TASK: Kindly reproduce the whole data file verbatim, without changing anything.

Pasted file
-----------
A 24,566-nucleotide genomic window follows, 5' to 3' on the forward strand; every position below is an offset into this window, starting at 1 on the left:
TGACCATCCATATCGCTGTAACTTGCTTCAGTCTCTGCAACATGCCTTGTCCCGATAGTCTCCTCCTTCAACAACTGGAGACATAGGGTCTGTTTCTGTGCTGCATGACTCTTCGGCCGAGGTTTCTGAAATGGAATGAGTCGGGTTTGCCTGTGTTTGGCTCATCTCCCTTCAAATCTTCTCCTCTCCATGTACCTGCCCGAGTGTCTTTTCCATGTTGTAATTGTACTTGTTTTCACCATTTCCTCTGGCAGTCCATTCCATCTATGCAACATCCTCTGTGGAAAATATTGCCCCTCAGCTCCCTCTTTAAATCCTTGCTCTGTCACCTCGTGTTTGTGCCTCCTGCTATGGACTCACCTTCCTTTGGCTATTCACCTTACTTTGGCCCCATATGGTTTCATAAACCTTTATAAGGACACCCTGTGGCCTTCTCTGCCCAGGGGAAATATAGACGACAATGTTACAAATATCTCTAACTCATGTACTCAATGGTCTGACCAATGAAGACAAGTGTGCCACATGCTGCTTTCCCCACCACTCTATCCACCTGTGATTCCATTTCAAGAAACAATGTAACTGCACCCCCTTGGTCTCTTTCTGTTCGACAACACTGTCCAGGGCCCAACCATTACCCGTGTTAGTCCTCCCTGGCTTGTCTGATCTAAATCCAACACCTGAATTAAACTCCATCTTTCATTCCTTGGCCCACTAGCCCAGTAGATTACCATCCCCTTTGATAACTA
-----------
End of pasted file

A 24,566-nucleotide genomic window follows, 5' to 3' on the forward strand; every position below is an offset into this window, starting at 1 on the left:
TGACCATCCATATCGCTGTAACTTGCTTCAGTCTCTGCAACATGCCTTGTCCCGATAGTCTCCTCCTTCAACAACTGGAGACATAGGGTCTGTTTCTGTGCTGCATGACTCTTCGGCCGAGGTTTCTGAAATGGAATGAGTCGGGTTTGCCTGTGTTTGGCTCATCTCCCTTCAAATCTTCTCCTCTCCATGTACCTGCCCGAGTGTCTTTTCCATGTTGTAATTGTACTTGTTTTCACCATTTCCTCTGGCAGTCCATTCCATCTATGCAACATCCTCTGTGGAAAATATTGCCCCTCAGCTCCCTCTTTAAATCCTTGCTCTGTCACCTCGTGTTTGTGCCTCCTGCTATGGACTCACCTTCCTTTGGCTATTCACCTTACTTTGGCCCCATATGGTTTCATAAACCTTTATAAGGACACCCTGTGGCCTTCTCTGCCCAGGGGAAATATAGACGACAATGTTACAAATATCTCTAACTCATGTACTCAATGGTCTGACCAATGAAGACAAGTGTGCCACATGCTGCTTTCCCCACCACTCTATCCACCTGTGATTCCATTTCAAGAAACAATGTAACTGCACCCCCTTGGTCTCTTTCTGTTCGACAACACTGTCCAGGGCCCAACCATTACCCGTGTTAGTCCTCCCTGGCTTGTCTGATCTAAATCCAACACCTGAATTAAACTCCATCTTTCATTCCTTGGCCCACTAGCCCAGTAGATTACCATCCCCTTTGATAACTA